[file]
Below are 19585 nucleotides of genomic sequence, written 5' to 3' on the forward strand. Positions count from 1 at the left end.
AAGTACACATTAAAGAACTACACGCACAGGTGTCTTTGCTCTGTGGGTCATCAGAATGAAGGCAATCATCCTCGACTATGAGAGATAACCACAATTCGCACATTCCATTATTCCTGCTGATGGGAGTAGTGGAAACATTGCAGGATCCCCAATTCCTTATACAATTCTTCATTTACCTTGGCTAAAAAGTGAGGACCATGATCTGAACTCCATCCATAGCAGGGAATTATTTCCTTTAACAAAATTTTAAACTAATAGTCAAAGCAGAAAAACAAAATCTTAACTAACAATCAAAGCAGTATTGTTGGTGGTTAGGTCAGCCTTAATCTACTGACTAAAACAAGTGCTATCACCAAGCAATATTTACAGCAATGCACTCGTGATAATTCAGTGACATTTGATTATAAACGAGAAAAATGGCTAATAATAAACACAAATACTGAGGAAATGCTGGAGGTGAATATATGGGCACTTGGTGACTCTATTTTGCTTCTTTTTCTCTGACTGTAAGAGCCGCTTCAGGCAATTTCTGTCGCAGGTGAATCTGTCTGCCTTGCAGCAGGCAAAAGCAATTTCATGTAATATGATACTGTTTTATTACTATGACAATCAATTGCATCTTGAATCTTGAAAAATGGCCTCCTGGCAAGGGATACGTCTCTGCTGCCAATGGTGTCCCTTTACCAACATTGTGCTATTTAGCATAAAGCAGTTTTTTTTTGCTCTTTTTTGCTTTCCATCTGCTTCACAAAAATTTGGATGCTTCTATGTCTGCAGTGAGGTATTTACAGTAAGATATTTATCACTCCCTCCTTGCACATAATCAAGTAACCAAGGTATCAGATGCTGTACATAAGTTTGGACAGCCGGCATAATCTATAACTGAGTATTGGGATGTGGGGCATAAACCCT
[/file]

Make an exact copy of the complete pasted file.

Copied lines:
Below are 19585 nucleotides of genomic sequence, written 5' to 3' on the forward strand. Positions count from 1 at the left end.
AAGTACACATTAAAGAACTACACGCACAGGTGTCTTTGCTCTGTGGGTCATCAGAATGAAGGCAATCATCCTCGACTATGAGAGATAACCACAATTCGCACATTCCATTATTCCTGCTGATGGGAGTAGTGGAAACATTGCAGGATCCCCAATTCCTTATACAATTCTTCATTTACCTTGGCTAAAAAGTGAGGACCATGATCTGAACTCCATCCATAGCAGGGAATTATTTCCTTTAACAAAATTTTAAACTAATAGTCAAAGCAGAAAAACAAAATCTTAACTAACAATCAAAGCAGTATTGTTGGTGGTTAGGTCAGCCTTAATCTACTGACTAAAACAAGTGCTATCACCAAGCAATATTTACAGCAATGCACTCGTGATAATTCAGTGACATTTGATTATAAACGAGAAAAATGGCTAATAATAAACACAAATACTGAGGAAATGCTGGAGGTGAATATATGGGCACTTGGTGACTCTATTTTGCTTCTTTTTCTCTGACTGTAAGAGCCGCTTCAGGCAATTTCTGTCGCAGGTGAATCTGTCTGCCTTGCAGCAGGCAAAAGCAATTTCATGTAATATGATACTGTTTTATTACTATGACAATCAATTGCATCTTGAATCTTGAAAAATGGCCTCCTGGCAAGGGATACGTCTCTGCTGCCAATGGTGTCCCTTTACCAACATTGTGCTATTTAGCATAAAGCAGTTTTTTTTTGCTCTTTTTTGCTTTCCATCTGCTTCACAAAAATTTGGATGCTTCTATGTCTGCAGTGAGGTATTTACAGTAAGATATTTATCACTCCCTCCTTGCACATAATCAAGTAACCAAGGTATCAGATGCTGTACATAAGTTTGGACAGCCGGCATAATCTATAACTGAGTATTGGGATGTGGGGCATAAACCCT